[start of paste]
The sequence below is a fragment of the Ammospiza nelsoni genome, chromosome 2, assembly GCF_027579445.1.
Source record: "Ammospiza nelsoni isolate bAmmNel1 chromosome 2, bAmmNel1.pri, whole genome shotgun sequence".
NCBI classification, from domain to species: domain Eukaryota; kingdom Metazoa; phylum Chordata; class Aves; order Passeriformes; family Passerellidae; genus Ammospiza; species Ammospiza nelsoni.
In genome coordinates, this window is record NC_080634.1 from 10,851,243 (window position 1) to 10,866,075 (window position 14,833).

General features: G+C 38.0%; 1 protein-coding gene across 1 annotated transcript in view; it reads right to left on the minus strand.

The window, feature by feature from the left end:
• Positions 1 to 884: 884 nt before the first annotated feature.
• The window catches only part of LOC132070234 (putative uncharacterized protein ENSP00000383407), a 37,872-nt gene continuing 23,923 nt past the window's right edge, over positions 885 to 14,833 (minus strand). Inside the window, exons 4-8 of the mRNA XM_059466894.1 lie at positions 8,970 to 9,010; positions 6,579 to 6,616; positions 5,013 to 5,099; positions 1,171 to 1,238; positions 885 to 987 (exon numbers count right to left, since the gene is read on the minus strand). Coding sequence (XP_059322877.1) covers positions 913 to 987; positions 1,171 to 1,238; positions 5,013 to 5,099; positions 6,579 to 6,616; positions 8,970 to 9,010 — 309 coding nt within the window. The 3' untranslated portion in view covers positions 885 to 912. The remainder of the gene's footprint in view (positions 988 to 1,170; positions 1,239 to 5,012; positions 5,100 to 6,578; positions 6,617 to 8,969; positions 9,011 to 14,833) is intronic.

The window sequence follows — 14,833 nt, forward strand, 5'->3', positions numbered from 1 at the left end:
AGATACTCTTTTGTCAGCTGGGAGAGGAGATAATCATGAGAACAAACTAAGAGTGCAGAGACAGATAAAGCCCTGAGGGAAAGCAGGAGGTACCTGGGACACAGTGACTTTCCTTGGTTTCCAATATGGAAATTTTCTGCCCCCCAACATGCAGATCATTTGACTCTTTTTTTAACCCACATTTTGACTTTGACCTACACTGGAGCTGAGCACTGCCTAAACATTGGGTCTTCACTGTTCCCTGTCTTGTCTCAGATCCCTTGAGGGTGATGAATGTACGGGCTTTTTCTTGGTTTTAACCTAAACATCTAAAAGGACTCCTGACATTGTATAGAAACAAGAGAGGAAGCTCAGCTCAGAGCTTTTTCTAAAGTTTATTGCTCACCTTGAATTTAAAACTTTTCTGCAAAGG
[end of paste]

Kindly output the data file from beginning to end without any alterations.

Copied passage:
The sequence below is a fragment of the Ammospiza nelsoni genome, chromosome 2, assembly GCF_027579445.1.
Source record: "Ammospiza nelsoni isolate bAmmNel1 chromosome 2, bAmmNel1.pri, whole genome shotgun sequence".
NCBI classification, from domain to species: domain Eukaryota; kingdom Metazoa; phylum Chordata; class Aves; order Passeriformes; family Passerellidae; genus Ammospiza; species Ammospiza nelsoni.
In genome coordinates, this window is record NC_080634.1 from 10,851,243 (window position 1) to 10,866,075 (window position 14,833).

General features: G+C 38.0%; 1 protein-coding gene across 1 annotated transcript in view; it reads right to left on the minus strand.

The window, feature by feature from the left end:
• Positions 1 to 884: 884 nt before the first annotated feature.
• The window catches only part of LOC132070234 (putative uncharacterized protein ENSP00000383407), a 37,872-nt gene continuing 23,923 nt past the window's right edge, over positions 885 to 14,833 (minus strand). Inside the window, exons 4-8 of the mRNA XM_059466894.1 lie at positions 8,970 to 9,010; positions 6,579 to 6,616; positions 5,013 to 5,099; positions 1,171 to 1,238; positions 885 to 987 (exon numbers count right to left, since the gene is read on the minus strand). Coding sequence (XP_059322877.1) covers positions 913 to 987; positions 1,171 to 1,238; positions 5,013 to 5,099; positions 6,579 to 6,616; positions 8,970 to 9,010 — 309 coding nt within the window. The 3' untranslated portion in view covers positions 885 to 912. The remainder of the gene's footprint in view (positions 988 to 1,170; positions 1,239 to 5,012; positions 5,100 to 6,578; positions 6,617 to 8,969; positions 9,011 to 14,833) is intronic.

The window sequence follows — 14,833 nt, forward strand, 5'->3', positions numbered from 1 at the left end:
AGATACTCTTTTGTCAGCTGGGAGAGGAGATAATCATGAGAACAAACTAAGAGTGCAGAGACAGATAAAGCCCTGAGGGAAAGCAGGAGGTACCTGGGACACAGTGACTTTCCTTGGTTTCCAATATGGAAATTTTCTGCCCCCCAACATGCAGATCATTTGACTCTTTTTTTAACCCACATTTTGACTTTGACCTACACTGGAGCTGAGCACTGCCTAAACATTGGGTCTTCACTGTTCCCTGTCTTGTCTCAGATCCCTTGAGGGTGATGAATGTACGGGCTTTTTCTTGGTTTTAACCTAAACATCTAAAAGGACTCCTGACATTGTATAGAAACAAGAGAGGAAGCTCAGCTCAGAGCTTTTTCTAAAGTTTATTGCTCACCTTGAATTTAAAACTTTTCTGCAAAGG